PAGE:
21. Describe the crew's activities after they learned they might bail out.

    The plane was steadily losing altitude because of the loss of engine power.  The flight engineers continued trying to coax the mixtures to no avail.  The radio operator tried to report the situation.  We knew that we might be heard only by other planes in the area because we were out of radio range of any ground station.  We never knew if our transmissions were heard, as we received no response.   Capt. Barry turned the plane out to sea so that we could dump the bomb and the dummy core.  As soon as we were safely over the sea we dropped the bomb.  It was set to airburst at 3000 feet.  We were at about 8000 feet when the bomb exploded so we could see the flash as it exploded.  One reason for exploding it was to prevent the Soviets from trying to find it later.  The other crewmembers were busy preparing for bailout.   They put on their parachutes and removed the observation blisters from the sides of the plane to provide openings from which to exit.

    We knew that a water landing would be fatal because of the freezing temperature so Barry turned the plane toward land and ordered everyone out as soon as the radar indicated land beneath us.  We were concerned about traveling very far inland before jumping because we believed there were high mountains along the coast that we would impact within a short period of time.

    I pointed out to the other copilot, Capt. Schreier, that he had his floatation vest on over his parachute.  At this time he and Barry and I were the last ones on the plane.   Capt. Schreier was hurriedly removing his vest when Barry ordered me out. Barry exited after me.  I never saw Schreier jump, and he is one of the missing men.  No one knows if he did or did not jump except Barry, and he is now deceased.  It is also interesting to note that the first four men to jump, two from the front and two from the rear, were also never found.   It is assumed that the wind carried the first four back out to sea since they may have bailed out too close to shore.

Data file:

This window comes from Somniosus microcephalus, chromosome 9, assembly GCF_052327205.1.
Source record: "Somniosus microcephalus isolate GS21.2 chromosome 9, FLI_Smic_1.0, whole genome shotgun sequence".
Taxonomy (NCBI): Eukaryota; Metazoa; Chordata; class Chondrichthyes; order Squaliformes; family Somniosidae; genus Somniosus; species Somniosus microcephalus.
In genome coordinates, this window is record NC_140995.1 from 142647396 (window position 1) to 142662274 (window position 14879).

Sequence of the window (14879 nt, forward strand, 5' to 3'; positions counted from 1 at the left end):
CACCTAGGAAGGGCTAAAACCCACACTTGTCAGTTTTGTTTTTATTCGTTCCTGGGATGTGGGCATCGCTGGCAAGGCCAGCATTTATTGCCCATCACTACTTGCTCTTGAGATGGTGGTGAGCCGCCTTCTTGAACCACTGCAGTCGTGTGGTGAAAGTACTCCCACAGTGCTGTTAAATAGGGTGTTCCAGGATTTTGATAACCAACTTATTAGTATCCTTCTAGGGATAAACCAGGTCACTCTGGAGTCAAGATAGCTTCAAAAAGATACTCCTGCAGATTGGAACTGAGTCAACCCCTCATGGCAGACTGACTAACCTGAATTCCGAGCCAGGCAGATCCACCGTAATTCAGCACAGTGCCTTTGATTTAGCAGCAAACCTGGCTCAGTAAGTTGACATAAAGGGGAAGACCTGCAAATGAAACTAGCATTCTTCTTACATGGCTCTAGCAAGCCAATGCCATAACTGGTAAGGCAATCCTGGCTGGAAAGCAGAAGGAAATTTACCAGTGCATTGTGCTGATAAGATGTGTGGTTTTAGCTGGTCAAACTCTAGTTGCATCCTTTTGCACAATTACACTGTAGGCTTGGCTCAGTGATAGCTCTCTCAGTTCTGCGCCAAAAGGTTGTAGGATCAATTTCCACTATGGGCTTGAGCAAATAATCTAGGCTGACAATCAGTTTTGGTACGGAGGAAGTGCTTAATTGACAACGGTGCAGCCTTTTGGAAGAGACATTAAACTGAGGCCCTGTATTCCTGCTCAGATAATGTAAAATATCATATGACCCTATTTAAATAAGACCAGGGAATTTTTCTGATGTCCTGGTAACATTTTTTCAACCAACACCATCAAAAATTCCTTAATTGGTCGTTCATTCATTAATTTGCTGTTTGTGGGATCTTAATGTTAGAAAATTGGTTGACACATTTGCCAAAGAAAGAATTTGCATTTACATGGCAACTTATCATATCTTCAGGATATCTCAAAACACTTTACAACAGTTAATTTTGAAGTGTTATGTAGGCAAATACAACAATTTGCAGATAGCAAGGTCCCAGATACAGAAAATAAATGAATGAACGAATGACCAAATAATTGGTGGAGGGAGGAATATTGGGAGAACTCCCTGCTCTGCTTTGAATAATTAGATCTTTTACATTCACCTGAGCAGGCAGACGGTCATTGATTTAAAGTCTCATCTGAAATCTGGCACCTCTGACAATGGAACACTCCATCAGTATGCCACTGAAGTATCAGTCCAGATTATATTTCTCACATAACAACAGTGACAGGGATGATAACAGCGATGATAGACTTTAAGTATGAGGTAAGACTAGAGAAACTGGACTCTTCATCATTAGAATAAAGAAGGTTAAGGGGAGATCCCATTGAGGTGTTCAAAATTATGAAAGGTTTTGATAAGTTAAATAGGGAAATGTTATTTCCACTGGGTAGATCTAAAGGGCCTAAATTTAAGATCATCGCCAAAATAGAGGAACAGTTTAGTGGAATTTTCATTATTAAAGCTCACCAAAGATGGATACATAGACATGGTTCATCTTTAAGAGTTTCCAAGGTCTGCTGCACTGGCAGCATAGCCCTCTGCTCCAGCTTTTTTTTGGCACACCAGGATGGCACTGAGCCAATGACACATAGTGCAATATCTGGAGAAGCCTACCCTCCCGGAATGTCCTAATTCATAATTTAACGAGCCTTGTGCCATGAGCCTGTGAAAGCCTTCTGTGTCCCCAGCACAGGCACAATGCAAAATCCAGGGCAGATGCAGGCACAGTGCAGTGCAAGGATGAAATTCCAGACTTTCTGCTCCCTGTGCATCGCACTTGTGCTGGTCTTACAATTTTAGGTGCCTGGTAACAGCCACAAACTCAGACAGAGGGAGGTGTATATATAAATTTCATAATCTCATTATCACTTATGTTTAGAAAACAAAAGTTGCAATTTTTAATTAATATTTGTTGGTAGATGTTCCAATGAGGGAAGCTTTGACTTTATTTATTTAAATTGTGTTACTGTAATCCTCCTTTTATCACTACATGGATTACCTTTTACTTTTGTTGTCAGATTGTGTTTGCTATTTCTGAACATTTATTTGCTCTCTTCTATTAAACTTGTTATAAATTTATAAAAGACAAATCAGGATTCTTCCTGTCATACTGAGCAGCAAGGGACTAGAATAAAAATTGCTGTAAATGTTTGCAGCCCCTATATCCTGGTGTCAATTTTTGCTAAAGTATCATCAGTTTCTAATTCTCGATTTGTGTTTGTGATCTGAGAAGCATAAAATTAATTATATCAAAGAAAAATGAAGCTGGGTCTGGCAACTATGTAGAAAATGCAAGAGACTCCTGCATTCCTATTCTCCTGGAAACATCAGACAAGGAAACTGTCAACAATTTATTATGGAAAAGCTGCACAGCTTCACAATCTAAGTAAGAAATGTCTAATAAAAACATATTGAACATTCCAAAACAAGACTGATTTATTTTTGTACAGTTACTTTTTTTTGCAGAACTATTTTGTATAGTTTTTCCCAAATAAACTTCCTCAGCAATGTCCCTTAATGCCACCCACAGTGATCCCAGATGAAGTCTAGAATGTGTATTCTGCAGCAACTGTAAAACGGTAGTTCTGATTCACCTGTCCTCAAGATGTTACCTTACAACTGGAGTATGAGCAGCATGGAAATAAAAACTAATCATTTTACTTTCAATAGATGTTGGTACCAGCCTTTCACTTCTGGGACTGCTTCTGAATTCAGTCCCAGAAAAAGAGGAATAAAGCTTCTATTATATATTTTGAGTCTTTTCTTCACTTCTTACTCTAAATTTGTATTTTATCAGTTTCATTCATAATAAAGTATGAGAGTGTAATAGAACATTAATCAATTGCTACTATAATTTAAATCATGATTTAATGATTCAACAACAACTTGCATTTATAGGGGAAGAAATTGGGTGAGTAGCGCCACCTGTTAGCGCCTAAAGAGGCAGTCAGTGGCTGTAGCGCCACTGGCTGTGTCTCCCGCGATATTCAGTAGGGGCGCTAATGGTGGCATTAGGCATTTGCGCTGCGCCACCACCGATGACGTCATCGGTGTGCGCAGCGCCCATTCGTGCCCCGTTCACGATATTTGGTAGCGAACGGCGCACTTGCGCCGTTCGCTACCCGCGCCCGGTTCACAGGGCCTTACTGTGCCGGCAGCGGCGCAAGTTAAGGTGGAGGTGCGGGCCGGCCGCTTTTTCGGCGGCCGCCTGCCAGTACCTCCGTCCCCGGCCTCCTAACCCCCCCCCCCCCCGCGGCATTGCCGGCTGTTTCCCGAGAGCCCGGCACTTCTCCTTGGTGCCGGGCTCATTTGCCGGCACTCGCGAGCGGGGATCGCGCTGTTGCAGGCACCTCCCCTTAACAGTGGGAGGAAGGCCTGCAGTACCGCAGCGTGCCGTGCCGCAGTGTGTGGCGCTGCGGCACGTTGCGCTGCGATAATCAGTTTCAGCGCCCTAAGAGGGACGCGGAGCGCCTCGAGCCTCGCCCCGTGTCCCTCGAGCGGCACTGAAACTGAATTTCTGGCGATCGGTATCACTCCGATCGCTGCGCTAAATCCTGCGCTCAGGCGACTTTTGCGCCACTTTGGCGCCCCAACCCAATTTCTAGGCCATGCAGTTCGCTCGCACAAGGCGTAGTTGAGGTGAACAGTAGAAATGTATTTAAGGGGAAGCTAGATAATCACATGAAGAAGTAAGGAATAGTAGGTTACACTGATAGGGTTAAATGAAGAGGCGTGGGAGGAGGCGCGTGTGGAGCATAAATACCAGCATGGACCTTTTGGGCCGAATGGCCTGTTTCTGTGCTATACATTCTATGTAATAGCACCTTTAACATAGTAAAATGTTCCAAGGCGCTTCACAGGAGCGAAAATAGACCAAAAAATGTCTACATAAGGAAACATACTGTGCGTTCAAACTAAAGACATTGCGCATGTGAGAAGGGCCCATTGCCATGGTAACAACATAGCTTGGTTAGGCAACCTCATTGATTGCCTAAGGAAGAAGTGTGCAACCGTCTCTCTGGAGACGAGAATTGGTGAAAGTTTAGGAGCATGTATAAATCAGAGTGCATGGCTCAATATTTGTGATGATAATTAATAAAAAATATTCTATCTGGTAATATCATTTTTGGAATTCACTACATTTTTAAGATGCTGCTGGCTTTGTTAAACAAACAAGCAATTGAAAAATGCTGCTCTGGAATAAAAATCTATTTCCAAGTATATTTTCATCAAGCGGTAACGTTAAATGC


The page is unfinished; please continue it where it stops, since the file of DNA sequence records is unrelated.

As I jumped, I rolled over so that I could see the plane pass over me before my chute opened.  I saw a brilliant blue/white streamer of fire trailing one engine for as far back as the tail of the plane.  I thought that the fire had to be from the magnesium heat exchanger on that engine.

    I found it incredibly hard to believe that it had crashed at a much higher altitude and 200 miles inland.

22. Could the cause of the plane flying 200 miles inland and gaining altitude before it crashed have been because the engine fires melted the carburetor ice thereby restoring partial power, and it then continued on the autopilot controlled course that was set to guide the plane over the bailout point?

    I doubt it, but the functioning engines might have regained enough power to allow the plane to climb 2 or 3 thousand feet.  I am very surprised that it could go so far and climb at all.

23. The official report mentions 2075's "sister ship" #2083 flying with you.  Where was it and did it try to assist?  How?

    We didn't know where any of the other planes were.  They each left Eielsen about twenty minutes apart and each had different flight plans.   All I know is that #2083 was in range of our VHF radio and heard our distress call, but we didn't learn this until later.

24. Were you able to see where you were landing?  What survival gear did you have?

    No.  It was totally dark and foggy.  We had the typical survival kits of that time.  This included chocolate bars, a first aid kit, a knife, some water and other items.  We were still wearing our "dry" suits.   The plan called for us to change into "wet" suits during the flight, but we had not done so.   The dry suits were made of a porous material that would "breathe" to allow for air circulation and drying of perspiration.  This proved to be a major problem for all of us because our clothes soon filled with water and we remained cold and wet until we were rescued.